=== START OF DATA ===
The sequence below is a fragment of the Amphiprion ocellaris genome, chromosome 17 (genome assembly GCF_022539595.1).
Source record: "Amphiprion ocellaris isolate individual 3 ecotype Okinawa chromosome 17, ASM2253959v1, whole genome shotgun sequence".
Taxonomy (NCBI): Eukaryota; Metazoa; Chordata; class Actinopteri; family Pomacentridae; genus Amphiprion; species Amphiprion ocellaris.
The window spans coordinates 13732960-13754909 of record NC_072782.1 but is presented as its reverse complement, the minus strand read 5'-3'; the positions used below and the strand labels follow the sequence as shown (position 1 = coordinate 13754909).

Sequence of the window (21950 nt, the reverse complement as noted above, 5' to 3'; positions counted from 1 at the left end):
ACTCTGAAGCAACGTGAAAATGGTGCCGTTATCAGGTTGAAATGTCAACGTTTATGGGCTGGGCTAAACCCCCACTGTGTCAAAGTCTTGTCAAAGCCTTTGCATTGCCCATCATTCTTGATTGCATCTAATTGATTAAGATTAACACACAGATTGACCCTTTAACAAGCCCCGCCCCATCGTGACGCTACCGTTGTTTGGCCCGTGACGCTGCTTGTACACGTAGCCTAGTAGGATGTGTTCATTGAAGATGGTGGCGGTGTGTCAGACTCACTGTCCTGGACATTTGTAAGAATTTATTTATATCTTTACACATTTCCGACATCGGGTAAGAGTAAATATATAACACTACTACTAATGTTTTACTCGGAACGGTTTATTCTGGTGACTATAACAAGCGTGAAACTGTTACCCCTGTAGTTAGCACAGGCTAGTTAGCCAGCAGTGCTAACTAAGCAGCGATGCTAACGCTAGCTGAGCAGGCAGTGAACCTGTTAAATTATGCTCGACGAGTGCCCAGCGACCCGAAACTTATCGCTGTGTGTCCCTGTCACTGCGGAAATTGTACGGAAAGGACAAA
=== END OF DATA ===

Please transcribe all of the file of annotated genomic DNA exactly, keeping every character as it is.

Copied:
The sequence below is a fragment of the Amphiprion ocellaris genome, chromosome 17 (genome assembly GCF_022539595.1).
Source record: "Amphiprion ocellaris isolate individual 3 ecotype Okinawa chromosome 17, ASM2253959v1, whole genome shotgun sequence".
Taxonomy (NCBI): Eukaryota; Metazoa; Chordata; class Actinopteri; family Pomacentridae; genus Amphiprion; species Amphiprion ocellaris.
The window spans coordinates 13732960-13754909 of record NC_072782.1 but is presented as its reverse complement, the minus strand read 5'-3'; the positions used below and the strand labels follow the sequence as shown (position 1 = coordinate 13754909).

Sequence of the window (21950 nt, the reverse complement as noted above, 5' to 3'; positions counted from 1 at the left end):
ACTCTGAAGCAACGTGAAAATGGTGCCGTTATCAGGTTGAAATGTCAACGTTTATGGGCTGGGCTAAACCCCCACTGTGTCAAAGTCTTGTCAAAGCCTTTGCATTGCCCATCATTCTTGATTGCATCTAATTGATTAAGATTAACACACAGATTGACCCTTTAACAAGCCCCGCCCCATCGTGACGCTACCGTTGTTTGGCCCGTGACGCTGCTTGTACACGTAGCCTAGTAGGATGTGTTCATTGAAGATGGTGGCGGTGTGTCAGACTCACTGTCCTGGACATTTGTAAGAATTTATTTATATCTTTACACATTTCCGACATCGGGTAAGAGTAAATATATAACACTACTACTAATGTTTTACTCGGAACGGTTTATTCTGGTGACTATAACAAGCGTGAAACTGTTACCCCTGTAGTTAGCACAGGCTAGTTAGCCAGCAGTGCTAACTAAGCAGCGATGCTAACGCTAGCTGAGCAGGCAGTGAACCTGTTAAATTATGCTCGACGAGTGCCCAGCGACCCGAAACTTATCGCTGTGTGTCCCTGTCACTGCGGAAATTGTACGGAAAGGACAAA